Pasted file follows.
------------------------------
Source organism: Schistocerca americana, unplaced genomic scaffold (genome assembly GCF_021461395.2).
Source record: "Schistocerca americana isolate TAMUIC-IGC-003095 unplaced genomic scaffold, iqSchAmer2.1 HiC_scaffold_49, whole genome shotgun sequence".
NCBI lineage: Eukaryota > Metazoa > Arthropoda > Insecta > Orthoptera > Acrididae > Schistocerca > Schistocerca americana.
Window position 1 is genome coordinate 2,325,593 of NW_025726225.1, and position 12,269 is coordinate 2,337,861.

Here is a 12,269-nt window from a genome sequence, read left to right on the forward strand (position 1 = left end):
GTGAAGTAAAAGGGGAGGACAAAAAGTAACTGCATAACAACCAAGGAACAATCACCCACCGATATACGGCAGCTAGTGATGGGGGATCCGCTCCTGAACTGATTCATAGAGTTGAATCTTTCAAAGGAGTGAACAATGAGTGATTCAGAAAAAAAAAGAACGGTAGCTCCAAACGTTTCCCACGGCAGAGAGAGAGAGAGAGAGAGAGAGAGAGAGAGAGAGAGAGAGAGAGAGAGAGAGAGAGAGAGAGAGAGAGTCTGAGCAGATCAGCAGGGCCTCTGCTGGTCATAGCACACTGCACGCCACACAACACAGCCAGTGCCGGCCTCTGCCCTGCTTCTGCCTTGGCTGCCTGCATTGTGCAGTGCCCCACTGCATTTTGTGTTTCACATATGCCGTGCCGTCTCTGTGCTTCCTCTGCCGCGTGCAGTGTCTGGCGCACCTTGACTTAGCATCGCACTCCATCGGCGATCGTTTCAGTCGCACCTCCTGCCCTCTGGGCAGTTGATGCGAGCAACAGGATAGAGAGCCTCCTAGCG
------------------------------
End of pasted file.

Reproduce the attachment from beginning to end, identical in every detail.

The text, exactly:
Source organism: Schistocerca americana, unplaced genomic scaffold (genome assembly GCF_021461395.2).
Source record: "Schistocerca americana isolate TAMUIC-IGC-003095 unplaced genomic scaffold, iqSchAmer2.1 HiC_scaffold_49, whole genome shotgun sequence".
NCBI lineage: Eukaryota > Metazoa > Arthropoda > Insecta > Orthoptera > Acrididae > Schistocerca > Schistocerca americana.
Window position 1 is genome coordinate 2,325,593 of NW_025726225.1, and position 12,269 is coordinate 2,337,861.

Here is a 12,269-nt window from a genome sequence, read left to right on the forward strand (position 1 = left end):
GTGAAGTAAAAGGGGAGGACAAAAAGTAACTGCATAACAACCAAGGAACAATCACCCACCGATATACGGCAGCTAGTGATGGGGGATCCGCTCCTGAACTGATTCATAGAGTTGAATCTTTCAAAGGAGTGAACAATGAGTGATTCAGAAAAAAAAAGAACGGTAGCTCCAAACGTTTCCCACGGCAGAGAGAGAGAGAGAGAGAGAGAGAGAGAGAGAGAGAGAGAGAGAGAGAGAGAGAGAGAGAGAGAGAGAGTCTGAGCAGATCAGCAGGGCCTCTGCTGGTCATAGCACACTGCACGCCACACAACACAGCCAGTGCCGGCCTCTGCCCTGCTTCTGCCTTGGCTGCCTGCATTGTGCAGTGCCCCACTGCATTTTGTGTTTCACATATGCCGTGCCGTCTCTGTGCTTCCTCTGCCGCGTGCAGTGTCTGGCGCACCTTGACTTAGCATCGCACTCCATCGGCGATCGTTTCAGTCGCACCTCCTGCCCTCTGGGCAGTTGATGCGAGCAACAGGATAGAGAGCCTCCTAGCG